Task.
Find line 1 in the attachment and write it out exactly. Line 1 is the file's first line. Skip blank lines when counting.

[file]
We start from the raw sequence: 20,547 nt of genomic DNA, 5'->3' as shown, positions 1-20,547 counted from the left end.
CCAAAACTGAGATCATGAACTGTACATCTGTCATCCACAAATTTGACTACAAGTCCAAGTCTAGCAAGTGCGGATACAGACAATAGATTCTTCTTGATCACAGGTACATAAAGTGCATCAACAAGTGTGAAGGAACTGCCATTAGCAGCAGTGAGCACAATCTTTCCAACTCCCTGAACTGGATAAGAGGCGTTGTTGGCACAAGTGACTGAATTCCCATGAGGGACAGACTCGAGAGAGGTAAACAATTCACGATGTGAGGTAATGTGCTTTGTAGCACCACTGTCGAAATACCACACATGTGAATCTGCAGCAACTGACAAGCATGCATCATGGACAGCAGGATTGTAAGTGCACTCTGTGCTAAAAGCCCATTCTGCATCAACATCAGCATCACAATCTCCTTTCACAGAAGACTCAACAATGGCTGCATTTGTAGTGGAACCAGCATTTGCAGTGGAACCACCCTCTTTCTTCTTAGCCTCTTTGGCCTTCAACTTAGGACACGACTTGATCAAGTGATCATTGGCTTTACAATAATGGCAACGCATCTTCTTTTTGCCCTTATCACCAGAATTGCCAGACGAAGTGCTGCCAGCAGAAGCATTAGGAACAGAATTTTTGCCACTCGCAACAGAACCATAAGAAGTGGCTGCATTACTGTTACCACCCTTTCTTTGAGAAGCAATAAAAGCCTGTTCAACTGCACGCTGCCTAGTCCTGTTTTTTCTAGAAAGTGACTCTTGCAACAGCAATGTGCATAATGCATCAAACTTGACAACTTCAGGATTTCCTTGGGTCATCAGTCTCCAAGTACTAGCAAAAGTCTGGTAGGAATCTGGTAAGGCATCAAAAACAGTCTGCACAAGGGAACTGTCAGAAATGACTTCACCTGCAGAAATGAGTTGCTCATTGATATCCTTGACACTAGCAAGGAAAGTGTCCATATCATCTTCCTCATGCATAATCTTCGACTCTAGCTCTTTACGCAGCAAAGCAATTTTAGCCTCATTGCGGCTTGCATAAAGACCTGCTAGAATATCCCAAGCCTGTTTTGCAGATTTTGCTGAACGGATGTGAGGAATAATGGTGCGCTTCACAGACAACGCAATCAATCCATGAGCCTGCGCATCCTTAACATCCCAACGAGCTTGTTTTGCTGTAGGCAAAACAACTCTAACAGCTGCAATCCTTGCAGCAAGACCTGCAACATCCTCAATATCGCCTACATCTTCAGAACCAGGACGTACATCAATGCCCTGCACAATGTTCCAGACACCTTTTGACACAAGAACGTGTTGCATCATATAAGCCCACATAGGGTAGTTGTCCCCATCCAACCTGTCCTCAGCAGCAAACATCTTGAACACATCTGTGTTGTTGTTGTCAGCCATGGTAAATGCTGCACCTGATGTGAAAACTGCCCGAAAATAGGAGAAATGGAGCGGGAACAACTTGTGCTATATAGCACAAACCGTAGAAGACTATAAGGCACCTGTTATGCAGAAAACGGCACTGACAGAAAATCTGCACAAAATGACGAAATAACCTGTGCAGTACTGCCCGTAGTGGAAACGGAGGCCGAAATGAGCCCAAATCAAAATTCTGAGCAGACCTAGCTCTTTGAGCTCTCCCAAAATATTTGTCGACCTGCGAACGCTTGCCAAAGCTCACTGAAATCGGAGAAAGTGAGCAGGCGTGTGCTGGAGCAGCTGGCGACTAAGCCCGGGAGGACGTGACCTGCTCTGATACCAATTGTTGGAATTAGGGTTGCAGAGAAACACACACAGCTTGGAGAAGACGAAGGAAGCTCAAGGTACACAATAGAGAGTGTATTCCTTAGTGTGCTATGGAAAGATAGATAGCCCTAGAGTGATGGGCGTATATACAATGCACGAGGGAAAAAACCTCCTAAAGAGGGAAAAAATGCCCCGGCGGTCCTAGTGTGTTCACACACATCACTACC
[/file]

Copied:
We start from the raw sequence: 20,547 nt of genomic DNA, 5'->3' as shown, positions 1-20,547 counted from the left end.